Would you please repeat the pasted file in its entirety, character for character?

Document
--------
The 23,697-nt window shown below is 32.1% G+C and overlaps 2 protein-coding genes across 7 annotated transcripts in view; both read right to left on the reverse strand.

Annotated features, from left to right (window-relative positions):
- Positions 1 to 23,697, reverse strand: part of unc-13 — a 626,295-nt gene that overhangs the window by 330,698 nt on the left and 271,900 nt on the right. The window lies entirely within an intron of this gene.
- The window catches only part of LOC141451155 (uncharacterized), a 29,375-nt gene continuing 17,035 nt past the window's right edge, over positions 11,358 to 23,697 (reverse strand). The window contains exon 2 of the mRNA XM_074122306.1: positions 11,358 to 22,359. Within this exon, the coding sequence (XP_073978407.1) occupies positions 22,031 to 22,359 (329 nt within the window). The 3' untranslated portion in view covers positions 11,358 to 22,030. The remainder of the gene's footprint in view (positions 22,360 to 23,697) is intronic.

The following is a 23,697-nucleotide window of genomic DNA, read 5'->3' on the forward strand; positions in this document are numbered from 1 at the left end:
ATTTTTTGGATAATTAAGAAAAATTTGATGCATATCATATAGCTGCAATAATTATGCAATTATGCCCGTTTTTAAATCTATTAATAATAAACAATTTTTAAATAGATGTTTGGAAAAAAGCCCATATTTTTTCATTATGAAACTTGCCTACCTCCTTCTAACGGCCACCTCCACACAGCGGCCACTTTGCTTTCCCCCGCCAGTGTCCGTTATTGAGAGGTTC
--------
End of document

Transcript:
The 23,697-nt window shown below is 32.1% G+C and overlaps 2 protein-coding genes across 7 annotated transcripts in view; both read right to left on the reverse strand.

Annotated features, from left to right (window-relative positions):
- Positions 1 to 23,697, reverse strand: part of unc-13 — a 626,295-nt gene that overhangs the window by 330,698 nt on the left and 271,900 nt on the right. The window lies entirely within an intron of this gene.
- The window catches only part of LOC141451155 (uncharacterized), a 29,375-nt gene continuing 17,035 nt past the window's right edge, over positions 11,358 to 23,697 (reverse strand). The window contains exon 2 of the mRNA XM_074122306.1: positions 11,358 to 22,359. Within this exon, the coding sequence (XP_073978407.1) occupies positions 22,031 to 22,359 (329 nt within the window). The 3' untranslated portion in view covers positions 11,358 to 22,030. The remainder of the gene's footprint in view (positions 22,360 to 23,697) is intronic.

The following is a 23,697-nucleotide window of genomic DNA, read 5'->3' on the forward strand; positions in this document are numbered from 1 at the left end:
ATTTTTTGGATAATTAAGAAAAATTTGATGCATATCATATAGCTGCAATAATTATGCAATTATGCCCGTTTTTAAATCTATTAATAATAAACAATTTTTAAATAGATGTTTGGAAAAAAGCCCATATTTTTTCATTATGAAACTTGCCTACCTCCTTCTAACGGCCACCTCCACACAGCGGCCACTTTGCTTTCCCCCGCCAGTGTCCGTTATTGAGAGGTTC